Verruca vulgaris

by Jason Wasserman MD PhD FRCPC
November 2, 2022


What is verruca vulgaris?

Verruca vulgaris is a non-cancerous growth caused by infection with human papillomavirus (HPV). The growth is made up of abnormal squamous cells and it is typically found on the skin although it can also be found on the lips or inside the mouth. People who are immune-suppressed are at increased risk for developing verruca vulgaris. Another name for verruca vulgaris is the common viral wart.

What causes verruca vulgaris?

Verruca vulgaris is caused by human papillomavirus (HPV). There are many different types of HPV and most cases are caused by low-risk types such as types 1, 2, 4, and 11. These types are called low-risk because unlike high-risk types of HPV (such as 16 and 18) they rarely cause the cells to become cancerous.

Can verruca vulgaris turn into cancer?

Verruca vulgaris very rarely changes into cancer over time. In these cases, the patient typically has a weak immune system as a result of another condition such as HIV.

Which types of human papillomavirus cause verruca vulgaris?

Verruca vulagris is typically caused by HPV types 1, 2, 4, 7, 26, 27, 28, and 29. Verruca vulgaris involving the genitals is often caused by HPV types 6 and 11.

How is the diagnosis of verruca vulgaris made?

The diagnosis of verruca vulgaris can be made after a small piece of the growth is removed in a procedure called a biopsy or after the entire growth is removed in a procedure called an excision. The tissue is then sent to a pathologist who examines it under the microscope.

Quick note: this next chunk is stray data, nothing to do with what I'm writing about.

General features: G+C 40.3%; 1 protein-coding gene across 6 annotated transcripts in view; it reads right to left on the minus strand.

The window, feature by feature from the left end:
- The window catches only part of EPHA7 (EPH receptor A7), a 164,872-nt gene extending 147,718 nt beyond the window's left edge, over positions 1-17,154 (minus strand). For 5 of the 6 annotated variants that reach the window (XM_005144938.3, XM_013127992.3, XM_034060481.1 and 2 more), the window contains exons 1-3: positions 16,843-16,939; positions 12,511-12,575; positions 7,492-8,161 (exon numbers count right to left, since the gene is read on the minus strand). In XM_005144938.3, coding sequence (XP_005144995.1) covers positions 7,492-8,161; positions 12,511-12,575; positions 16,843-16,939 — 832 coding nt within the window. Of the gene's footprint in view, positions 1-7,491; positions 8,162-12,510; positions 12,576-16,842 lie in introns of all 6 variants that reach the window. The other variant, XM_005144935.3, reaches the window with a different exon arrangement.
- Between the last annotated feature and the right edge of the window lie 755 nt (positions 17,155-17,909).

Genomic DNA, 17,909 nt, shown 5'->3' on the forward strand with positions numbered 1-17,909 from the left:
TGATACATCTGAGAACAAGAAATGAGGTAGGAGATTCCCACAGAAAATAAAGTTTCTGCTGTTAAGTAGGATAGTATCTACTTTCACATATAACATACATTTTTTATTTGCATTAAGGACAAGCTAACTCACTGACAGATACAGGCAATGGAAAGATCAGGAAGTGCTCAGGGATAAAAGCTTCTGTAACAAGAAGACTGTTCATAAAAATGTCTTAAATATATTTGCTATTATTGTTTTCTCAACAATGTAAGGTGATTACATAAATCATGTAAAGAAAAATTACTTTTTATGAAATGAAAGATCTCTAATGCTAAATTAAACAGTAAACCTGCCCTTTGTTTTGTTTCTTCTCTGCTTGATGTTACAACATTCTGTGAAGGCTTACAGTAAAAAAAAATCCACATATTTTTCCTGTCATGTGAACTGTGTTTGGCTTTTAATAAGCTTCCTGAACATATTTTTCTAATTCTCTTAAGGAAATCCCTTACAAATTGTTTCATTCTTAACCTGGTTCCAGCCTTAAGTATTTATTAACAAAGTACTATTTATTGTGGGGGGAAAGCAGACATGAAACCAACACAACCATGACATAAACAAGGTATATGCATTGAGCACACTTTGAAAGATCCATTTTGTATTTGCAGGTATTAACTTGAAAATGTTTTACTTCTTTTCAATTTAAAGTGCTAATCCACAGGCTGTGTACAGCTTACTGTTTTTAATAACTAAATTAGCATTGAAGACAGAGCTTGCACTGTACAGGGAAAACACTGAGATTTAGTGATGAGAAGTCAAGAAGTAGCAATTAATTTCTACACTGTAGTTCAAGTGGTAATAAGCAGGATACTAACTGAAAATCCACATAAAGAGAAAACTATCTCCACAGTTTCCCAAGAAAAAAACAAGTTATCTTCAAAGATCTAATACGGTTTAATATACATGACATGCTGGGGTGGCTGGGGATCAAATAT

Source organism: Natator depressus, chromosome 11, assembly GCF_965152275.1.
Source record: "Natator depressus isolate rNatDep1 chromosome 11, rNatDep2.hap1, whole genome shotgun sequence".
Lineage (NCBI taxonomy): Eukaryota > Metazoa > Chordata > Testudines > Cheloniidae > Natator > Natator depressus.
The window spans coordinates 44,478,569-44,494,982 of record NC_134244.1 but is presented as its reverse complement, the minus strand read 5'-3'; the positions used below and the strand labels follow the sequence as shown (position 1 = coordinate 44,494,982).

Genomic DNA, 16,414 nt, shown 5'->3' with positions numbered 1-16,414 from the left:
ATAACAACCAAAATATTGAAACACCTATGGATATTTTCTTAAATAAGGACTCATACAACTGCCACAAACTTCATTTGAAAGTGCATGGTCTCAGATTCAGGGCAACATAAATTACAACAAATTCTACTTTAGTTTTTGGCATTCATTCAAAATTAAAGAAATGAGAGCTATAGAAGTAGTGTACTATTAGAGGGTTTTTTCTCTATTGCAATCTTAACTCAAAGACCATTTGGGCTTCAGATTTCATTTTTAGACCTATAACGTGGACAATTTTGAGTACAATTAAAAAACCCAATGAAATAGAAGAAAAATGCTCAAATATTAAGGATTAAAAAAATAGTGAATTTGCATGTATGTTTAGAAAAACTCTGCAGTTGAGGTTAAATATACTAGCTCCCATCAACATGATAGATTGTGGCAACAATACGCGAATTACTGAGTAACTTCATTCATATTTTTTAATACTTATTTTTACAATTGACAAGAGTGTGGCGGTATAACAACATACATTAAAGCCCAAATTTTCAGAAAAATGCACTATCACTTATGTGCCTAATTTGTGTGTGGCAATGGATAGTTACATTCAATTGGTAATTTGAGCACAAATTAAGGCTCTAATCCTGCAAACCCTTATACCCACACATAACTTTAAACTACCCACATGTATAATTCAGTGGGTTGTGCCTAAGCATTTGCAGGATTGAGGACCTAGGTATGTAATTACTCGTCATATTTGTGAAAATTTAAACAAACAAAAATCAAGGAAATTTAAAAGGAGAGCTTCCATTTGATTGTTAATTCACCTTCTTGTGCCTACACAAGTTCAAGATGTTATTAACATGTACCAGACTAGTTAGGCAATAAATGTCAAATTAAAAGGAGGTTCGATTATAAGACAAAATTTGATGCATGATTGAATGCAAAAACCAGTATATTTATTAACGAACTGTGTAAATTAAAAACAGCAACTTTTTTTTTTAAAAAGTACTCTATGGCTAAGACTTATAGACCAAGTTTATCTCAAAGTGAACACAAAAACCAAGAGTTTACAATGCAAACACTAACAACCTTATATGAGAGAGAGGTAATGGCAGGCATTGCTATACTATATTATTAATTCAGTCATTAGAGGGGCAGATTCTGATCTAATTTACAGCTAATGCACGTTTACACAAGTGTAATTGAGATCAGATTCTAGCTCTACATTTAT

What does verruca vulgaris look like under the microscope?

When examined under the microscope, verruca vulgaris is made up of the same specialized squamous cells that are normally found on the surface of the skin and on the inner surface of the mouth. The squamous cells connect together to form long finger-like projections of tissue that stick out from the surface of the tissue. Pathologists describe these finger-like projections as papillary and the pattern of growth as exophytic which means growing outward. The surface is often covered by a thick layer of keratin. Abnormal-looking squamous cells with dark, irregular-shaped nuclei are often seen near the surface of the tissue. Pathologists call these cells koilocytes and they are a specific feature of HPV infection.

Your pathologist may not be able to see all of these microscopic features when only a small tissue sample is available for microscopic examination. In that case, your pathology report may describe the features as verrucous hyperplasia. This term is used to describe a group of abnormal growths that show features that overlap with verruca vulgaris.

verruca vulgaris skin
Verruca vulgaris
A+ A A-